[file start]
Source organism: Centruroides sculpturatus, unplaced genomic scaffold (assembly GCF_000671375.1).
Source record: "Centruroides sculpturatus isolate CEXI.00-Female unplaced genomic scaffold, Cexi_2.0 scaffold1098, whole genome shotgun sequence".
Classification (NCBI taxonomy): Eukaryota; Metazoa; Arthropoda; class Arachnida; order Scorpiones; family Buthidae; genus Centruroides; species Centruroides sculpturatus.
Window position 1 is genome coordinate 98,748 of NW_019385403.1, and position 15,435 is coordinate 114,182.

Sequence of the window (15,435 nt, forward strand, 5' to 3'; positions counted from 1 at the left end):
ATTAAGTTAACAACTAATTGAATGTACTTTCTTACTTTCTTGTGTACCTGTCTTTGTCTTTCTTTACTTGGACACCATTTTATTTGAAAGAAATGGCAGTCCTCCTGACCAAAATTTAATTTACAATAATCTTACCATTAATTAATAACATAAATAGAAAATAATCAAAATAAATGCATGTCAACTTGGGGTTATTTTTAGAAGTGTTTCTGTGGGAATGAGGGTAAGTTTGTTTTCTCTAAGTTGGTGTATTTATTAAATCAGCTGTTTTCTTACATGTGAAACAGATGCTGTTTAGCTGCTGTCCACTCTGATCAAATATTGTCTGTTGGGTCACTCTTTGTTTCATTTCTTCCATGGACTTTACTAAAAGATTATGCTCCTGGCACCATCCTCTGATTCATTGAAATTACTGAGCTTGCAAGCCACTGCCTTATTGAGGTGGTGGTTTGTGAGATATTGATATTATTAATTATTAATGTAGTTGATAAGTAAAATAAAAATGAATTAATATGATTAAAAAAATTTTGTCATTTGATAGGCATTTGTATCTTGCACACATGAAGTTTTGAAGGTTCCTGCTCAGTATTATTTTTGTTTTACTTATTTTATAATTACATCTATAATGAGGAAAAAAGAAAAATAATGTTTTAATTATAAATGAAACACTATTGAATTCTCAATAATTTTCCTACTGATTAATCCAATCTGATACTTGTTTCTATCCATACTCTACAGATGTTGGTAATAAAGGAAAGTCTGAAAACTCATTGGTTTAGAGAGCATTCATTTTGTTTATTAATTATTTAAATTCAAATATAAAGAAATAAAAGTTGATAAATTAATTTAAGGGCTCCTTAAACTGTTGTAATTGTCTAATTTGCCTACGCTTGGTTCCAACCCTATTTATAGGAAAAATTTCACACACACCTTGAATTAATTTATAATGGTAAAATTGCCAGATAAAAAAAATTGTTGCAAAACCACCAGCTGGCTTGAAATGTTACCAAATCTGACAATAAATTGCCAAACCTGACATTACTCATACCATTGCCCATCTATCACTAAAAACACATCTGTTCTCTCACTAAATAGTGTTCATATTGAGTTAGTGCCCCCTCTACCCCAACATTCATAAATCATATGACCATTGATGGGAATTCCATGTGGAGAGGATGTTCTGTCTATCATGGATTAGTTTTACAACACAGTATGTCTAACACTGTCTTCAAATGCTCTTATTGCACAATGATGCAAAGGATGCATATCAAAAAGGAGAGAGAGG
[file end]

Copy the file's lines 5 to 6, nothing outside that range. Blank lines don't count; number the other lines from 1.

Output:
Sequence of the window (15,435 nt, forward strand, 5' to 3'; positions counted from 1 at the left end):
ATTAAGTTAACAACTAATTGAATGTACTTTCTTACTTTCTTGTGTACCTGTCTTTGTCTTTCTTTACTTGGACACCATTTTATTTGAAAGAAATGGCAGTCCTCCTGACCAAAATTTAATTTACAATAATCTTACCATTAATTAATAACATAAATAGAAAATAATCAAAATAAATGCATGTCAACTTGGGGTTATTTTTAGAAGTGTTTCTGTGGGAATGAGGGTAAGTTTGTTTTCTCTAAGTTGGTGTATTTATTAAATCAGCTGTTTTCTTACATGTGAAACAGATGCTGTTTAGCTGCTGTCCACTCTGATCAAATATTGTCTGTTGGGTCACTCTTTGTTTCATTTCTTCCATGGACTTTACTAAAAGATTATGCTCCTGGCACCATCCTCTGATTCATTGAAATTACTGAGCTTGCAAGCCACTGCCTTATTGAGGTGGTGGTTTGTGAGATATTGATATTATTAATTATTAATGTAGTTGATAAGTAAAATAAAAATGAATTAATATGATTAAAAAAATTTTGTCATTTGATAGGCATTTGTATCTTGCACACATGAAGTTTTGAAGGTTCCTGCTCAGTATTATTTTTGTTTTACTTATTTTATAATTACATCTATAATGAGGAAAAAAGAAAAATAATGTTTTAATTATAAATGAAACACTATTGAATTCTCAATAATTTTCCTACTGATTAATCCAATCTGATACTTGTTTCTATCCATACTCTACAGATGTTGGTAATAAAGGAAAGTCTGAAAACTCATTGGTTTAGAGAGCATTCATTTTGTTTATTAATTATTTAAATTCAAATATAAAGAAATAAAAGTTGATAAATTAATTTAAGGGCTCCTTAAACTGTTGTAATTGTCTAATTTGCCTACGCTTGGTTCCAACCCTATTTATAGGAAAAATTTCACACACACCTTGAATTAATTTATAATGGTAAAATTGCCAGATAAAAAAAATTGTTGCAAAACCACCAGCTGGCTTGAAATGTTACCAAATCTGACAATAAATTGCCAAACCTGACATTACTCATACCATTGCCCATCTATCACTAAAAACACATCTGTTCTCTCACTAAATAGTGTTCATATTGAGTTAGTGCCCCCTCTACCCCAACATTCATAAATCATATGACCATTGATGGGAATTCCATGTGGAGAGGATGTTCTGTCTATCATGGATTAGTTTTACAACACAGTATGTCTAACACTGTCTTCAAATGCTCTTATTGCACAATGATGCAAAGGATGCATATCAAAAAGGAGAGAGAGG